Honesty is the best policy – it’s no secret that Facebook has been struggling in the wake of the Cambridge Analytica scandal and with this latest data & privacy violation, Zuck & Co. continue to remain in the hot seat. Even with desperate attempts to rid itself of fraud on its platform, marketers should be informed with their approach to Facebook and should understand the importance of developing a first-party data strategy for all marketing initiatives.
To Trust Facebook Or Not To Trust Facebook
That is the question top of mind for today’s marketers.
Today, Facebook announced plans to expand a recent test that provided users with more information about the articles in their News Feed and the media sources behind them, in the hopes that doing so will make it easier for users to determine who is trustworthy and who isn’t. In addition to rolling out the feature to everyone in the US, the company is also adding another two new features – More From This Publisher & Shared By Friends – which aim to provide readers with more context so that they can decide for themselves ‘what to read, trust and share.’ While Facebook’s latest ploy may gradually allow publishers back into the ecosystem, the move may be a little too late.
Facebook’s Light At The End Of The Tunnel
It may not be ALL bad news for Facebook – who just announced its Messenger app now supports 360-degree photo and HD video sharing. Earlier this year, Facebook made it possible for users to share photos, videos, stickers and GIFs in Messenger. Since the days of AIM (#RIP), direct messaging has been pervasive & widespread – and people are choosing to spend more time in the messaging features of an app or network than the news feed – especially given the current climate and animosity towards Facebook’s News Feed. We called it last year, 2018 will be the “return of the m-app.”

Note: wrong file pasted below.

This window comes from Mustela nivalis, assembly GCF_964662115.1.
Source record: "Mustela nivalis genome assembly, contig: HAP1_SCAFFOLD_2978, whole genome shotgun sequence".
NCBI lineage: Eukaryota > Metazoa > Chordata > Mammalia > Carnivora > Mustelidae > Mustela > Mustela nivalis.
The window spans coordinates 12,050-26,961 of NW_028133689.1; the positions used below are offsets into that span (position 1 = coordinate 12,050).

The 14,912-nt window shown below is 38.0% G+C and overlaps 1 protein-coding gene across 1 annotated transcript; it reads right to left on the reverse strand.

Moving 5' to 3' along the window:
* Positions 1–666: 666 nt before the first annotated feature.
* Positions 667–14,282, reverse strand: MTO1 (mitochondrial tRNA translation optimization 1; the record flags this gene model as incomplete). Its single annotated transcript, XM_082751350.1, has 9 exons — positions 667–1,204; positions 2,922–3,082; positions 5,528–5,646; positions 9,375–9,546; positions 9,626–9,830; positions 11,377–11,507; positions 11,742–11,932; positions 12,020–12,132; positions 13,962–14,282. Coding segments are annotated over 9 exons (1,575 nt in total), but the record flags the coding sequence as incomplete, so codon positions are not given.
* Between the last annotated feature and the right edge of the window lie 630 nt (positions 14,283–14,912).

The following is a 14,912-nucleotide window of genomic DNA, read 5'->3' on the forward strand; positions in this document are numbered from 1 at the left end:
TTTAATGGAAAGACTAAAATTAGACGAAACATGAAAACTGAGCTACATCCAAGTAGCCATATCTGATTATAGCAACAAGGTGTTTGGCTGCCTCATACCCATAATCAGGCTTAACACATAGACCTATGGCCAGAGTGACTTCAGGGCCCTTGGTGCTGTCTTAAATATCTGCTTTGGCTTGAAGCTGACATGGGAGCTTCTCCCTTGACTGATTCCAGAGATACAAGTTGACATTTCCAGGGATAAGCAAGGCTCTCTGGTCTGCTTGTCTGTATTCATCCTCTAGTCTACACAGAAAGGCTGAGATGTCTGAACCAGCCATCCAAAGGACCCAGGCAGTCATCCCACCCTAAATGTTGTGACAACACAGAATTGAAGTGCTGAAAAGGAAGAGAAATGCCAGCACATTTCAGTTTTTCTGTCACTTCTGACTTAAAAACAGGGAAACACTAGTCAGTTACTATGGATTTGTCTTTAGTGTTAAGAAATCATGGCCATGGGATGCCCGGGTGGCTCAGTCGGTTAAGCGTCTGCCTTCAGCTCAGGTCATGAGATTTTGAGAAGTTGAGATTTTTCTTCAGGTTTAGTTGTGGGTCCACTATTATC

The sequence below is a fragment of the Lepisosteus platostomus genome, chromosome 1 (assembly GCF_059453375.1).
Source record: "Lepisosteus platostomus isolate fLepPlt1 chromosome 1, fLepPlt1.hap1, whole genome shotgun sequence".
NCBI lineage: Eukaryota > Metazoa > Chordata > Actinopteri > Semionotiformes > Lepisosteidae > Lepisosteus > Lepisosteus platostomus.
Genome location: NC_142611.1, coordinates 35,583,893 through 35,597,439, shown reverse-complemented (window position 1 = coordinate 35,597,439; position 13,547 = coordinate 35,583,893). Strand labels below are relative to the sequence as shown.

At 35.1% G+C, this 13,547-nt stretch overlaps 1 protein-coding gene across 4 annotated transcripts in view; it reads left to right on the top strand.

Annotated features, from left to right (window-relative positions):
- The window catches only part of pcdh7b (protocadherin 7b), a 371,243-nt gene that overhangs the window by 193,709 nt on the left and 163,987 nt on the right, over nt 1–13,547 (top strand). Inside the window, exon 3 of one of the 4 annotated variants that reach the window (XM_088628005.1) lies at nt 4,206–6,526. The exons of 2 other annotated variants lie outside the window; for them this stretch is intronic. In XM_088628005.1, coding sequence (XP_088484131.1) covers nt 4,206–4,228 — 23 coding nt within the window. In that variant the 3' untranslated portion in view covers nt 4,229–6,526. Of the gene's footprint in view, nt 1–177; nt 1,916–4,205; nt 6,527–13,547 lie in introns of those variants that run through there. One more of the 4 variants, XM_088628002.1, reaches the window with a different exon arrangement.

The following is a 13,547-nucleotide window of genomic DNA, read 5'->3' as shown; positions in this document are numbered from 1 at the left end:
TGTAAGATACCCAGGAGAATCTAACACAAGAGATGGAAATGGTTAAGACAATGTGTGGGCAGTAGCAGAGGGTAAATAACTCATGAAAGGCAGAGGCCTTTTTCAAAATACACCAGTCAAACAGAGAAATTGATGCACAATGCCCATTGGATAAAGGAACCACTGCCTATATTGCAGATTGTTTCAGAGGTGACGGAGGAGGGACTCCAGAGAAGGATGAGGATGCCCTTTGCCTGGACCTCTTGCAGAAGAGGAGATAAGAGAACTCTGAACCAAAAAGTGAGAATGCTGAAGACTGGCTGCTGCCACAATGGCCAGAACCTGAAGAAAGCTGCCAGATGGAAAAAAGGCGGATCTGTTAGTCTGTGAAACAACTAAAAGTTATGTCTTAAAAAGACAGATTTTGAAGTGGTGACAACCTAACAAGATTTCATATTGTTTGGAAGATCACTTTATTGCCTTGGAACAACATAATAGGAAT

Amazon Ad Spend Goes Up, Up & Away
Mo’ money = less problems, on Amazon that is. According to a new report, monthly ad spend on Amazon tripled between July and December and is expected to sustain steady growth through the remainder of 2018. While this isn’t exactly surprising (see: rise of Amazon-Only shoppers & increase in product searches on Amazon), marketers should be cognizant of the depth and variety of marketing programs Amazon offers – namely the 12+ widgets of social proof Amazon offers on the long scroll down on any given product page.
As your brand continues to evolve its Amazon-facing strategy, brands have the opportunity to collaborate with influencers to create content that maximizes the breadth of content available for personalization on Amazon’s product pages. High performing influencer-generated and user-generated content can then be repurposed across paid and owned assets (i.e. brand & product pages and paid ads), and in turn – highly searched for and reviewed products should be core products featured in influencer-generated content – both reinforce consumer trust in that product across the customer journey.